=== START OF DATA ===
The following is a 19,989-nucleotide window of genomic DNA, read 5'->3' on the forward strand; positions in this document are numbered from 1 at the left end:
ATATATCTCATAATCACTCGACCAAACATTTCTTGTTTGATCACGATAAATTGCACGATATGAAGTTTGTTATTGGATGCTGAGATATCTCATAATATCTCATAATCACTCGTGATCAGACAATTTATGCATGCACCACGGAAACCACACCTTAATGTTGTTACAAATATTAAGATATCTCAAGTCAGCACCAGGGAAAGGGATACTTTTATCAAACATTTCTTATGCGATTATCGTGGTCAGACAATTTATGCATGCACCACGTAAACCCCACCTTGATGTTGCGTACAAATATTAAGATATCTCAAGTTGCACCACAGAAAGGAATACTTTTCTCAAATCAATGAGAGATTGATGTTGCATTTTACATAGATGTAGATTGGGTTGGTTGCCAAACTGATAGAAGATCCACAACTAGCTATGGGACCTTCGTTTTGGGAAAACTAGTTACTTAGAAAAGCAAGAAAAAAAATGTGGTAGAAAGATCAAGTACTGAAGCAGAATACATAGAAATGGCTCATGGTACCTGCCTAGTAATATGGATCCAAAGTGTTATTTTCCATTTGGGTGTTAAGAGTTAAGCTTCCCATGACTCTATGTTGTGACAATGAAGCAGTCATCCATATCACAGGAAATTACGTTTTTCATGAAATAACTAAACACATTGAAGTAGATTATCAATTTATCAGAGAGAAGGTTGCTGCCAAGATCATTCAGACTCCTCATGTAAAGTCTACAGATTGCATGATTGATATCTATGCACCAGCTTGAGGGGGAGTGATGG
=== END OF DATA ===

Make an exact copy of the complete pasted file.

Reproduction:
The following is a 19,989-nucleotide window of genomic DNA, read 5'->3' on the forward strand; positions in this document are numbered from 1 at the left end:
ATATATCTCATAATCACTCGACCAAACATTTCTTGTTTGATCACGATAAATTGCACGATATGAAGTTTGTTATTGGATGCTGAGATATCTCATAATATCTCATAATCACTCGTGATCAGACAATTTATGCATGCACCACGGAAACCACACCTTAATGTTGTTACAAATATTAAGATATCTCAAGTCAGCACCAGGGAAAGGGATACTTTTATCAAACATTTCTTATGCGATTATCGTGGTCAGACAATTTATGCATGCACCACGTAAACCCCACCTTGATGTTGCGTACAAATATTAAGATATCTCAAGTTGCACCACAGAAAGGAATACTTTTCTCAAATCAATGAGAGATTGATGTTGCATTTTACATAGATGTAGATTGGGTTGGTTGCCAAACTGATAGAAGATCCACAACTAGCTATGGGACCTTCGTTTTGGGAAAACTAGTTACTTAGAAAAGCAAGAAAAAAAATGTGGTAGAAAGATCAAGTACTGAAGCAGAATACATAGAAATGGCTCATGGTACCTGCCTAGTAATATGGATCCAAAGTGTTATTTTCCATTTGGGTGTTAAGAGTTAAGCTTCCCATGACTCTATGTTGTGACAATGAAGCAGTCATCCATATCACAGGAAATTACGTTTTTCATGAAATAACTAAACACATTGAAGTAGATTATCAATTTATCAGAGAGAAGGTTGCTGCCAAGATCATTCAGACTCCTCATGTAAAGTCTACAGATTGCATGATTGATATCTATGCACCAGCTTGAGGGGGAGTGATGG